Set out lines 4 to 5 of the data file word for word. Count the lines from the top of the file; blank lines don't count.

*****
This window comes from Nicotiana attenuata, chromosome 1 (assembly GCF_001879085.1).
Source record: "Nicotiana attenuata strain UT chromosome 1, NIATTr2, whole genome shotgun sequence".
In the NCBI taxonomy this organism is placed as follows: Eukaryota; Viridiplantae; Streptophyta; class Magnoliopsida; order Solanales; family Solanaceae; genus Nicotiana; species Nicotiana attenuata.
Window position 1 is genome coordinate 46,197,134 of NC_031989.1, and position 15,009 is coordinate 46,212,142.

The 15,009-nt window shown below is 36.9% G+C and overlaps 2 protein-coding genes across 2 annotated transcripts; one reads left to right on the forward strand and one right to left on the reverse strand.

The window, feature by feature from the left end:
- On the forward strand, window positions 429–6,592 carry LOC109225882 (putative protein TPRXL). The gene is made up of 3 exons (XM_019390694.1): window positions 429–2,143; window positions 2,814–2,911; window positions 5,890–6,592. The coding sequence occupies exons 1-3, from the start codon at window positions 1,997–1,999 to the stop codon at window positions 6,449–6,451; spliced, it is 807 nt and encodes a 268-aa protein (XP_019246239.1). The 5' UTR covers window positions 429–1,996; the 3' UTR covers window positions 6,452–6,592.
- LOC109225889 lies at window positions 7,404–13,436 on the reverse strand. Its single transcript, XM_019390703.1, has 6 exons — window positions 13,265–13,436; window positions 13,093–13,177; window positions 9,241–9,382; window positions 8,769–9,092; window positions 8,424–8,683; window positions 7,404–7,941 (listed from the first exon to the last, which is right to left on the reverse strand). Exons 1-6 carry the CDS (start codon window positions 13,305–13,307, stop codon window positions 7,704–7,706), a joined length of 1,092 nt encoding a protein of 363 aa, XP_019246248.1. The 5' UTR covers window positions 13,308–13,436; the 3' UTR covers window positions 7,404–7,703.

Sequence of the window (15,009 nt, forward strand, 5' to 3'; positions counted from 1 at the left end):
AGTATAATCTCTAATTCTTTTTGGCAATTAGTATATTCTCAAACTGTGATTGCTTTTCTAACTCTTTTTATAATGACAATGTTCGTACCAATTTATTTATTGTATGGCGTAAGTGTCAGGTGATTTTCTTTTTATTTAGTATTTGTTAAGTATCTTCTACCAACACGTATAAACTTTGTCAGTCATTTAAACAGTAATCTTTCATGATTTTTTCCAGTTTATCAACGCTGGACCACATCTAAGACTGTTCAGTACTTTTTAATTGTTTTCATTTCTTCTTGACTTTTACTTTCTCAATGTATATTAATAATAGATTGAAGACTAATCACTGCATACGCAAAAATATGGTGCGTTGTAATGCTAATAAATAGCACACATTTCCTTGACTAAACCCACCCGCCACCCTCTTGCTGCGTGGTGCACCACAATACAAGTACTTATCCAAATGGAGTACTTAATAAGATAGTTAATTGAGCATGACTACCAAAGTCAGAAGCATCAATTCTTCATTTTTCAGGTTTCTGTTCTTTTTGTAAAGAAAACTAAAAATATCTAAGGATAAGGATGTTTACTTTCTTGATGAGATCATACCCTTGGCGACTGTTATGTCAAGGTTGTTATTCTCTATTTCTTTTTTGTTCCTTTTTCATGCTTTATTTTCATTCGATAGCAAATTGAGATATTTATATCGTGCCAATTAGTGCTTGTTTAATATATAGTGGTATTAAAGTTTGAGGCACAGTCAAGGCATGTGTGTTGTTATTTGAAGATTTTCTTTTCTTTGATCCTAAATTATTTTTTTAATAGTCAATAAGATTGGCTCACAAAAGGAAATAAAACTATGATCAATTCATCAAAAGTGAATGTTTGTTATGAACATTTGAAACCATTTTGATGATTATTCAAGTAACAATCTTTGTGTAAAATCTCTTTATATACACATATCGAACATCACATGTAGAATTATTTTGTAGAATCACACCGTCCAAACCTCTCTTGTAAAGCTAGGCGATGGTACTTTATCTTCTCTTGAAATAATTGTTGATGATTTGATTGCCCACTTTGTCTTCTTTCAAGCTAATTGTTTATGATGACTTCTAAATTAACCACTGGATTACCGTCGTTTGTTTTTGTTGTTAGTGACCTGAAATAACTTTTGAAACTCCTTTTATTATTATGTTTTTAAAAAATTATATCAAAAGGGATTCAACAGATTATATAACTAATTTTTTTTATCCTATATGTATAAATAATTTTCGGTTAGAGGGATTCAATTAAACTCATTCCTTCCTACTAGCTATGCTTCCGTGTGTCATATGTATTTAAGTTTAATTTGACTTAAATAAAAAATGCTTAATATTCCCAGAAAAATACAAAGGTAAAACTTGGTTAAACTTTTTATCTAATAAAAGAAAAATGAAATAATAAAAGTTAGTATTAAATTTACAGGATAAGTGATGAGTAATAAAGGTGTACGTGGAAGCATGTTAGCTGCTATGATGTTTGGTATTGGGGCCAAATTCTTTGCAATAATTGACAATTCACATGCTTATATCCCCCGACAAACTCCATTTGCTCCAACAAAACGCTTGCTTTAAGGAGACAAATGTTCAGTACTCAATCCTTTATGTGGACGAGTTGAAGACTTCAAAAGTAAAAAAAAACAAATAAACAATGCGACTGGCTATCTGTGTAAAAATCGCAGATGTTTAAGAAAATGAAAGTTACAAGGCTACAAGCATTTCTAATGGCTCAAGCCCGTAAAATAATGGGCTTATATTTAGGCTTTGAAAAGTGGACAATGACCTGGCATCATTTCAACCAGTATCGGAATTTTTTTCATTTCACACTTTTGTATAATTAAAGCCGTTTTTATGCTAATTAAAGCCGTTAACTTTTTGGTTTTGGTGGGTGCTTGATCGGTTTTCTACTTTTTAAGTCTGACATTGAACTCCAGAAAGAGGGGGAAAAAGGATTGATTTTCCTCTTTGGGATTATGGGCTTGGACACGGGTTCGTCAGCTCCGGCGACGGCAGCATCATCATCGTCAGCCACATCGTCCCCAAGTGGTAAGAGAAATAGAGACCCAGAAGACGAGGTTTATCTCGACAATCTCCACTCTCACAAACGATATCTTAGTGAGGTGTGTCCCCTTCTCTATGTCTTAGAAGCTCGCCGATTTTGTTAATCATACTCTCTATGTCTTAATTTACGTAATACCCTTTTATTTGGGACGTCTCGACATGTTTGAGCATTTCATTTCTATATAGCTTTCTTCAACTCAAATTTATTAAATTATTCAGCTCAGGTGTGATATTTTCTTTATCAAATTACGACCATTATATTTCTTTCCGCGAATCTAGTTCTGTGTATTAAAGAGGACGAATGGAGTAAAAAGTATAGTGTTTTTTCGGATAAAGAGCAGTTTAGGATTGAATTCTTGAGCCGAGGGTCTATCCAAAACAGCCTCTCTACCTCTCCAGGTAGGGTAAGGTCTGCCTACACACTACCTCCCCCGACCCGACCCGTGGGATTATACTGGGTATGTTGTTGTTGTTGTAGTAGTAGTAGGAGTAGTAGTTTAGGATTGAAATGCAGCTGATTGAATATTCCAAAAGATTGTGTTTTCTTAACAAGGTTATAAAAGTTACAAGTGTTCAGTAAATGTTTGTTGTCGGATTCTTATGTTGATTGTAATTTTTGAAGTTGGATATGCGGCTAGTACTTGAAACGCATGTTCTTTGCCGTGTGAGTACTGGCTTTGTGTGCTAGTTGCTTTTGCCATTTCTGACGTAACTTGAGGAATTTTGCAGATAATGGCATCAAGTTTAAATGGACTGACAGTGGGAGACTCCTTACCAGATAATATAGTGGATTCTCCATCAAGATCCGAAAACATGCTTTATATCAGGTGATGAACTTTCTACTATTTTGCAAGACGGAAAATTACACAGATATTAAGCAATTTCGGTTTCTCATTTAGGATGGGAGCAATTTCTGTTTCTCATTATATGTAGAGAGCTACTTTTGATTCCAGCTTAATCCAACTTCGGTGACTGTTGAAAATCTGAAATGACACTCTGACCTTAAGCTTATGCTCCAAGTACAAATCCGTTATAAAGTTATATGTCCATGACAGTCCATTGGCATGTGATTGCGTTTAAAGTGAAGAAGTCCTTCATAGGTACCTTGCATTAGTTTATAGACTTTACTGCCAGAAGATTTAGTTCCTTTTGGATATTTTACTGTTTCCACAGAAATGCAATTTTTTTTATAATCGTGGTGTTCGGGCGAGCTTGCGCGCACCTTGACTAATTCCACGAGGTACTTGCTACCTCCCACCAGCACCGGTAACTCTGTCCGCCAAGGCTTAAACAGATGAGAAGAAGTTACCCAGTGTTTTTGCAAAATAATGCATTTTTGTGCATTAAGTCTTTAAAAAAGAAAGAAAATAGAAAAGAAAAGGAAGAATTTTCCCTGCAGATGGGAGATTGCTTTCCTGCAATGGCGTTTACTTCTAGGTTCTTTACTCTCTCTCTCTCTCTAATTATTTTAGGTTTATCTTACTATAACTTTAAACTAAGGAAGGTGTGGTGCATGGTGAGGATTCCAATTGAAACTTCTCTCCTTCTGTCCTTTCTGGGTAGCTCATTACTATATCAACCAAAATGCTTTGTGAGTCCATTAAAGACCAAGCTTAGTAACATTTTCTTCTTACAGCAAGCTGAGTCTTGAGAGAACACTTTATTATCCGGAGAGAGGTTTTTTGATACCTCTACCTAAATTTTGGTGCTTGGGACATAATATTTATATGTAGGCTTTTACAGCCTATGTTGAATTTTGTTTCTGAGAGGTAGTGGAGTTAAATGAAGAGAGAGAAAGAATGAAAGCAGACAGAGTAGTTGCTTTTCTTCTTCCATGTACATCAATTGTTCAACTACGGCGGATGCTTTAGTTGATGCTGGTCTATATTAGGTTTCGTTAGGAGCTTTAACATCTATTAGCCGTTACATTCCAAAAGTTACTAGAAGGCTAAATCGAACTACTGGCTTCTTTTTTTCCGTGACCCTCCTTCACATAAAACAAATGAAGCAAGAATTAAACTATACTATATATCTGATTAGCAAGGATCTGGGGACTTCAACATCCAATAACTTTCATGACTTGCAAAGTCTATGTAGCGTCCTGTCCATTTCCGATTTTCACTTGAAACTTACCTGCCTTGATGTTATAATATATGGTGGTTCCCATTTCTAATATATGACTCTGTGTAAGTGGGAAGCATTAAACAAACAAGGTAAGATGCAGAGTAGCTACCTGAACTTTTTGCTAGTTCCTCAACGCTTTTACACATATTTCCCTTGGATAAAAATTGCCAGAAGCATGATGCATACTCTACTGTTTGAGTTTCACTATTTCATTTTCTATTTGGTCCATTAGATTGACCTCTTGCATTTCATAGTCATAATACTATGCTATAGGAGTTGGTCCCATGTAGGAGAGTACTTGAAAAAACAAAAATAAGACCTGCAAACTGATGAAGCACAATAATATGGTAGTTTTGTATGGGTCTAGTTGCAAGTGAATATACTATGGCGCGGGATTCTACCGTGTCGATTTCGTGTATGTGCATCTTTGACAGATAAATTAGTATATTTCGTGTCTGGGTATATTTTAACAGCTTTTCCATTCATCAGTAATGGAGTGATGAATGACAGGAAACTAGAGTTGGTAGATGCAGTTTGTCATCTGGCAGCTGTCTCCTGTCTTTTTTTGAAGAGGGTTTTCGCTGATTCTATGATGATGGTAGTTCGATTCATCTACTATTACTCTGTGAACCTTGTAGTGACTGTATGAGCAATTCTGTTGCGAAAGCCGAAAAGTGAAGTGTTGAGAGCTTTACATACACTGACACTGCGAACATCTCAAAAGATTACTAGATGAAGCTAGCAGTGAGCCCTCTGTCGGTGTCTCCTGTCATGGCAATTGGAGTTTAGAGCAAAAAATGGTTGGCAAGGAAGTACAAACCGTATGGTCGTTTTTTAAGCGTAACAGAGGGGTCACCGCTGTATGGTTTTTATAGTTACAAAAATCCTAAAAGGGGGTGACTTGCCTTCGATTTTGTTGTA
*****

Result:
Window position 1 is genome coordinate 46,197,134 of NC_031989.1, and position 15,009 is coordinate 46,212,142.

The 15,009-nt window shown below is 36.9% G+C and overlaps 2 protein-coding genes across 2 annotated transcripts; one reads left to right on the forward strand and one right to left on the reverse strand.